Stickelman

Kyle Stickelman, then a manufacturing technologist at Tungsten Parts Wyoming, holds a set of blanks manufactured at the new facility in 2017. Stickelman is currently suing the company for defamation.

Laramie manufacturer Tungsten Parts Wyoming plans to file a lawsuit this week against seven former employees who, in December, filed a lawsuit of their own against the company, accusing TPW chairman Joseph Sery of defamation and wrongful termination.

“We are going to deny all those things and bring proof that all those things they said is incorrect, not truthful, simply invalid, and all lies,” Sery told the Laramie Boomerang during an interview at TPW headquarters Monday morning.

He said those ex-employees will now be sued “in the next few days” for theft of company property and breach of contract for violating confidentiality agreements.

Sery said the employees stole drawings, documents, computers and samples of products.

The company will sue six of those employees for $5 million each, Sery said, while Dennis Omanoff, whom Sery described as “the instigator” of the group, will be sued for $10 million.

Omanoff briefly served as executive vice president, and then briefly as CEO, at Tungsten in 2019.

“They’re all following him. He’s the leader,” Sery said. “They have been just constantly trying to cause damage by going around to various institutions and customers and spreading false information. … In the past, they have tried a hostile takeover, which failed.”

Sery said there will also be a counterclaim for the defamation suit. He declined to name the law firm handling the company’s claim.

In the lawsuit filed by Omanoff and other former employees, Sery was accused of violating the U.S. International Traffic in Arms Regulations, administered by the U.S. Department of State, despite the repeated protests from employees.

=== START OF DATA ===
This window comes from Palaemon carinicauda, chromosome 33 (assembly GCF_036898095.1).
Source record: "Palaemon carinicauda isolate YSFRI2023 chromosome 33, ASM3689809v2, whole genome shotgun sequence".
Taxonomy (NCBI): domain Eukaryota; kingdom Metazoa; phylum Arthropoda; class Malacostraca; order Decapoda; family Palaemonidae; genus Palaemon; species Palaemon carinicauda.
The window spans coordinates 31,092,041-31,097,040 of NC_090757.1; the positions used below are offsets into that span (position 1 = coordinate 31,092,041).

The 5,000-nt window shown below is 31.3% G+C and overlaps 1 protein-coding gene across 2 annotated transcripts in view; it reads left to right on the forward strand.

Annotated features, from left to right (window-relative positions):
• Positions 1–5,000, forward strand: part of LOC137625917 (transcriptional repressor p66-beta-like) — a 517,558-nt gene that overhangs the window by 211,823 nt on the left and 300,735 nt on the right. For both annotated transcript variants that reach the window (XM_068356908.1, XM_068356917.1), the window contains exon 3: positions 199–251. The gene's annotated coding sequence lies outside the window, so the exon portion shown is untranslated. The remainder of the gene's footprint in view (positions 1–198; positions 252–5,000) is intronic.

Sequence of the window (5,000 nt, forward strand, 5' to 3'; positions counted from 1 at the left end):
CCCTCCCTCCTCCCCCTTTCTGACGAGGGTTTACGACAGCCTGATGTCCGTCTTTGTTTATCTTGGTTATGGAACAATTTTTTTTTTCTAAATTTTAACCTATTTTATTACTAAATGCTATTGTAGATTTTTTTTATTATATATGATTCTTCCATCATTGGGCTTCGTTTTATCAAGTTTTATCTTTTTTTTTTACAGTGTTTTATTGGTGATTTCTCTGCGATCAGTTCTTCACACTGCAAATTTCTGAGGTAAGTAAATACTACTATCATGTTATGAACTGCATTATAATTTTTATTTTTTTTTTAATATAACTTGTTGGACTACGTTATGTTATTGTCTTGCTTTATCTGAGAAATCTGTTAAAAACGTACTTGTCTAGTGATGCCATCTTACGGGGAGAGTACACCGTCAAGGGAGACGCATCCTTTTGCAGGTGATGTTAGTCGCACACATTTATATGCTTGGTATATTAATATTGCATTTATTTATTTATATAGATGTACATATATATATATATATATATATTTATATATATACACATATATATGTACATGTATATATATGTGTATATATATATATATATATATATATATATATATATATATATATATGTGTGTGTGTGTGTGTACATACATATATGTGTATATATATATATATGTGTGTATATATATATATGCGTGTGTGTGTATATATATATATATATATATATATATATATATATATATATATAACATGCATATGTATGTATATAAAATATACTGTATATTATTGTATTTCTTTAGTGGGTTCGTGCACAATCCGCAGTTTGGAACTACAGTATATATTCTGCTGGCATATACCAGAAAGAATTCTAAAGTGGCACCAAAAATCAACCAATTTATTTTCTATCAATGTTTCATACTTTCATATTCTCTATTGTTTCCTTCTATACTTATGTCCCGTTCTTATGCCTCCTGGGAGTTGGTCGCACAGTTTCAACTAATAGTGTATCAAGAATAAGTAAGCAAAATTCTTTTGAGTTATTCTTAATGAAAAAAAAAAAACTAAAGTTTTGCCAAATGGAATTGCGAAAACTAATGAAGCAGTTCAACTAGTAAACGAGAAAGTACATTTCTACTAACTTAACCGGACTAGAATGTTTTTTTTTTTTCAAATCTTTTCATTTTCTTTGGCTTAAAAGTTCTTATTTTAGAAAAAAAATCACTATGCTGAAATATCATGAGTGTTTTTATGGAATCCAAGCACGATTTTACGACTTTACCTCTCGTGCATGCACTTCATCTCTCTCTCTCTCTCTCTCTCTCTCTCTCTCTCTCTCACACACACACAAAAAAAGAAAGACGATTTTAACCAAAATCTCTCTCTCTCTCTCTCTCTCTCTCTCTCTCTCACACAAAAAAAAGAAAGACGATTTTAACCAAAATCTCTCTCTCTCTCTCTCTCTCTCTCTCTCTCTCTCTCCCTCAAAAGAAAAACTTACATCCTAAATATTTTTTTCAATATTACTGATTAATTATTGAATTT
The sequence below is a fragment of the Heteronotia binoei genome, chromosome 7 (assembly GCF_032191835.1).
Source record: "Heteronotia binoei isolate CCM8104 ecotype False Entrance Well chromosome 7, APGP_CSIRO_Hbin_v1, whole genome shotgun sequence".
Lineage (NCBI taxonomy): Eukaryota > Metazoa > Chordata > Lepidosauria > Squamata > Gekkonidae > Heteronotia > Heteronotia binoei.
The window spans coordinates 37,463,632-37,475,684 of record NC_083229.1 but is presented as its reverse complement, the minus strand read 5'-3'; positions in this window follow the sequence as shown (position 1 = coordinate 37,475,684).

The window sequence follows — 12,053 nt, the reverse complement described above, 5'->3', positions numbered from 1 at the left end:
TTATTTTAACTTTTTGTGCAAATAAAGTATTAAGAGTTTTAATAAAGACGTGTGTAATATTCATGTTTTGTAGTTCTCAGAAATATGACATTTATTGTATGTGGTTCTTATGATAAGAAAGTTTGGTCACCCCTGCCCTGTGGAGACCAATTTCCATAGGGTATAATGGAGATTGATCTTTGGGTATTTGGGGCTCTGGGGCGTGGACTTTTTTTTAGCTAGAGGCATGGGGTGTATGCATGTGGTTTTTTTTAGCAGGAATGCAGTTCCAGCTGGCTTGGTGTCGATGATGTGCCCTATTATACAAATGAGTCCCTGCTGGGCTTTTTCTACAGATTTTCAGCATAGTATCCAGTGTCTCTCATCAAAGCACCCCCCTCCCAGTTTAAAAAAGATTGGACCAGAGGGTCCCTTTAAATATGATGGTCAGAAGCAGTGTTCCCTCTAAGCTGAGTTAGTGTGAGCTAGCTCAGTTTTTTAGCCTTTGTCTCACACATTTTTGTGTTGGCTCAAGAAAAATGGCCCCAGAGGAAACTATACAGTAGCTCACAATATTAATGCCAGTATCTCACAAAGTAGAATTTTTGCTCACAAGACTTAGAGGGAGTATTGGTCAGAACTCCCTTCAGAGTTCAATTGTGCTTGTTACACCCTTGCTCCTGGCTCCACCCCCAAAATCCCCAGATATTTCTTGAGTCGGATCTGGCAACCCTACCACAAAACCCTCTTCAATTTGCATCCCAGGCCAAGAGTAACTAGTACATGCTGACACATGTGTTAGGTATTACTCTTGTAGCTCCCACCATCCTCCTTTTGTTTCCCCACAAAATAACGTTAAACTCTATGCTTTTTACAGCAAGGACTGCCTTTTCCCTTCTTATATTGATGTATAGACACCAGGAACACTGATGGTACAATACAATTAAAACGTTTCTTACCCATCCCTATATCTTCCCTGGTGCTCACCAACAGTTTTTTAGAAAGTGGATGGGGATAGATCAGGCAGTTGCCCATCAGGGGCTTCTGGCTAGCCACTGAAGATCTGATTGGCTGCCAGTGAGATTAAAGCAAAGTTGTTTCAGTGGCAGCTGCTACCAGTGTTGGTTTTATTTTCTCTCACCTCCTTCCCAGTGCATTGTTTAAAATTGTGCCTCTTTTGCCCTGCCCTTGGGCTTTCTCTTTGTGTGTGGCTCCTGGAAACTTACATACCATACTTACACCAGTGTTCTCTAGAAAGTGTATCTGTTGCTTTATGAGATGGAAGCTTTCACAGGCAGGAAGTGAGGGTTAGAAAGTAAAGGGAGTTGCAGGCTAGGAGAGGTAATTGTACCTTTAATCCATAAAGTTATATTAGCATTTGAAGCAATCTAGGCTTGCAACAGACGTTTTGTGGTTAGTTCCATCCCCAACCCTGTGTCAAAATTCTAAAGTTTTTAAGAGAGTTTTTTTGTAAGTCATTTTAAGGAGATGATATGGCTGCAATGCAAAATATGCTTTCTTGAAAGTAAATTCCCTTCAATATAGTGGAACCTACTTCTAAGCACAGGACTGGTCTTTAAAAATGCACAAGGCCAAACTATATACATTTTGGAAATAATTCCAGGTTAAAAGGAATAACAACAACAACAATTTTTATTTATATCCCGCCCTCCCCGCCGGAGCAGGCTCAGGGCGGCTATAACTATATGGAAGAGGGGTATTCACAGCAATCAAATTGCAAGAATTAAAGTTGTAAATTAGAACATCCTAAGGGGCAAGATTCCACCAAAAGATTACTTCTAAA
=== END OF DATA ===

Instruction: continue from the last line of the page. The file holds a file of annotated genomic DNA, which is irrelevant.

The lawsuit claims that Joseph Sery’s brother, Dror, works as a consultant for Tungsten in violation of the Code of Federal Regulations’ partial ban “foreign individuals” handling technical data of military parts.

According to the lawsuit, Dror Sery is Israeli and does not have a green card.

Sery adamantly denied that allegation and said Dror Sery is licensed to handle military parts.

“He has a license. We have it. It’s in writing,” Joseph Sery said. “(The plaintiffs) asked me to show it to them and I said ‘I don’t need to show. You don’t need to see.’”

Despite being repeatedly pressed by his employees to show evidence of Dror Sery’s licensure, Joseph Sery said he refused to entertain that request as “a matter of principle.”

“It was a matter of trust,” Joseph Sery said. “If I tell you ‘it is OK, it’s OK.’ I’m the boss, I’m the owner. I don’t have to please your needs.”

Sery also denied creating a hostile working environment.

“Nothing could be further from the truth,” he said. “This company has got benefits like no other company has. We treat our employees with utmost respect and we value each and every one. … This company is a pleasure to work in.”

The initial lawsuit said that Joseph Sery’s propensity for buying outdated or non-functionary equipment sometimes prevented the company from filling its contracts on time.